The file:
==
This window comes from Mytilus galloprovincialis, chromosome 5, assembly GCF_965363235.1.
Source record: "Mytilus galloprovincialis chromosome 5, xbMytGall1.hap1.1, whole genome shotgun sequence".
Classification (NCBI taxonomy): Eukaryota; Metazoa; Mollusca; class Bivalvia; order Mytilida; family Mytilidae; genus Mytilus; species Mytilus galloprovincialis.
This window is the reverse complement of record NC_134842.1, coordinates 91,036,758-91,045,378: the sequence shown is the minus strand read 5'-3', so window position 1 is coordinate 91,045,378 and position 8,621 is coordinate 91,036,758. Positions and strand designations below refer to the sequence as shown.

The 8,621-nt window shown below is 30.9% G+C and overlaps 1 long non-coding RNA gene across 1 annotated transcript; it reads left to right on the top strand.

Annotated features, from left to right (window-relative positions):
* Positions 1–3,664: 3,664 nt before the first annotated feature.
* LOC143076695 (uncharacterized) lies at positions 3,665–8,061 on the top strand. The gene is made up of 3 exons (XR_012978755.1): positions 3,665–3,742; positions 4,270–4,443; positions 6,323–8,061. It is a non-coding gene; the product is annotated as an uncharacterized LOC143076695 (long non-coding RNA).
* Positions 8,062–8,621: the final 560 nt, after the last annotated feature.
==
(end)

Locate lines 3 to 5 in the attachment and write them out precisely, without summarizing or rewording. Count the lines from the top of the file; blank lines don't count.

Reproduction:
Classification (NCBI taxonomy): Eukaryota; Metazoa; Mollusca; class Bivalvia; order Mytilida; family Mytilidae; genus Mytilus; species Mytilus galloprovincialis.
This window is the reverse complement of record NC_134842.1, coordinates 91,036,758-91,045,378: the sequence shown is the minus strand read 5'-3', so window position 1 is coordinate 91,045,378 and position 8,621 is coordinate 91,036,758. Positions and strand designations below refer to the sequence as shown.

The 8,621-nt window shown below is 30.9% G+C and overlaps 1 long non-coding RNA gene across 1 annotated transcript; it reads left to right on the top strand.